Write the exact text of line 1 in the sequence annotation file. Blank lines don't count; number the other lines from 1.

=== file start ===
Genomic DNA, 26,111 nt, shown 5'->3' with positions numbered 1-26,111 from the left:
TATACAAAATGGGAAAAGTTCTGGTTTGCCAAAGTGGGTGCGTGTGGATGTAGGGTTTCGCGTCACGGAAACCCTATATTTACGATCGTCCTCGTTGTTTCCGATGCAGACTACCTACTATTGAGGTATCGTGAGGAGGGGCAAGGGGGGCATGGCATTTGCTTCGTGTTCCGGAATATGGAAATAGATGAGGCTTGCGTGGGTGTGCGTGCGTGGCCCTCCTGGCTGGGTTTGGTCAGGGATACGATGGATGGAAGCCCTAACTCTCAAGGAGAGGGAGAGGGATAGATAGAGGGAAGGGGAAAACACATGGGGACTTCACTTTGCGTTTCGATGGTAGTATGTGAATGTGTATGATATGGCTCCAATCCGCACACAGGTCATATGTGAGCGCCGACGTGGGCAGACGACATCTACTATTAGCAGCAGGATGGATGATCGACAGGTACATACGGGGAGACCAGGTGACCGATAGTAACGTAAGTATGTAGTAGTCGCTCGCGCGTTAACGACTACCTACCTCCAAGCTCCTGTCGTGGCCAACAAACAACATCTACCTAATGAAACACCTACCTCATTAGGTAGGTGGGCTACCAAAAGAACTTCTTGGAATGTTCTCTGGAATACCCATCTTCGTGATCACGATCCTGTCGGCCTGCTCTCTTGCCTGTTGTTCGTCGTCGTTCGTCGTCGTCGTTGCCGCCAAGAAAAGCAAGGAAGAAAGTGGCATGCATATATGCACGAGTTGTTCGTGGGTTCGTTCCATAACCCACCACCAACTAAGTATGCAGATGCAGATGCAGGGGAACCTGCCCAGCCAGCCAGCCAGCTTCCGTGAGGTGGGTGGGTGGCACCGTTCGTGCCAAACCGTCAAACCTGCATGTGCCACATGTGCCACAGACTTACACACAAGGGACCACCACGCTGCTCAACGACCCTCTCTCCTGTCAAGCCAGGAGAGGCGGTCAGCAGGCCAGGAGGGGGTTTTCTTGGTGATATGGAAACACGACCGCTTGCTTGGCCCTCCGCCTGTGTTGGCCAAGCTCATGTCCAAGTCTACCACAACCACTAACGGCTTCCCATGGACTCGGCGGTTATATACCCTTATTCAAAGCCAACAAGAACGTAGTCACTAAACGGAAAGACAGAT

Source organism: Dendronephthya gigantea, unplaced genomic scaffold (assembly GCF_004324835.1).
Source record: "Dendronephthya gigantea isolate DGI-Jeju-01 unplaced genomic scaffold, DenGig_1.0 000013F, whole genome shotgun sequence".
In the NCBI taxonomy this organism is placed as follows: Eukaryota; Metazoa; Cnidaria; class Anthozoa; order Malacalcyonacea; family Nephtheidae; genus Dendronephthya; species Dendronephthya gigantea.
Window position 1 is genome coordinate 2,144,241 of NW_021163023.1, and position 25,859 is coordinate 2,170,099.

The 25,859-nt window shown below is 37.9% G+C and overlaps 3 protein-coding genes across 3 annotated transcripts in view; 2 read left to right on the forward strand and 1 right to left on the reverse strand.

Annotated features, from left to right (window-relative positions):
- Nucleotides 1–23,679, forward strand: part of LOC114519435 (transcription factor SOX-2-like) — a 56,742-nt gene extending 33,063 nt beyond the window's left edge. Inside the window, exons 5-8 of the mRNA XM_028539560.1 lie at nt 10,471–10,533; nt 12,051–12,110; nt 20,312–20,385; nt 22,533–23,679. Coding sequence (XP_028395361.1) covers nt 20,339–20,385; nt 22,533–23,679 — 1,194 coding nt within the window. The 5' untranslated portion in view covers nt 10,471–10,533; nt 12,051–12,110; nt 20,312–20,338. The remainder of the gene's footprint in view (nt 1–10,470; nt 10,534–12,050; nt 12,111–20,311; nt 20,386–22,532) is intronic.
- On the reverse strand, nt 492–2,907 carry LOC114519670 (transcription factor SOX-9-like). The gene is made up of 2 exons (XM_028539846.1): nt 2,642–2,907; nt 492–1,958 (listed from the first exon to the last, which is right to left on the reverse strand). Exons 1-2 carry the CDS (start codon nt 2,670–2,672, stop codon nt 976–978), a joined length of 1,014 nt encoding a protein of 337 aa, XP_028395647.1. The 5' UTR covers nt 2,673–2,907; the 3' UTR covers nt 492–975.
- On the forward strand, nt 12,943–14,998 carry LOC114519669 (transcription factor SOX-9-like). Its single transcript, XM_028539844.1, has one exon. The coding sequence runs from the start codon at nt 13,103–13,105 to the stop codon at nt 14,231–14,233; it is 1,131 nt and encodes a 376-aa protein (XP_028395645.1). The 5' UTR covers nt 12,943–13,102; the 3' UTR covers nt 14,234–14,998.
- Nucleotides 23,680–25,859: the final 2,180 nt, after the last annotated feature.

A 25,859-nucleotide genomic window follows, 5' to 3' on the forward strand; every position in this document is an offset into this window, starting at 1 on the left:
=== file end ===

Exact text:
Genomic DNA, 26,111 nt, shown 5'->3' with positions numbered 1-26,111 from the left: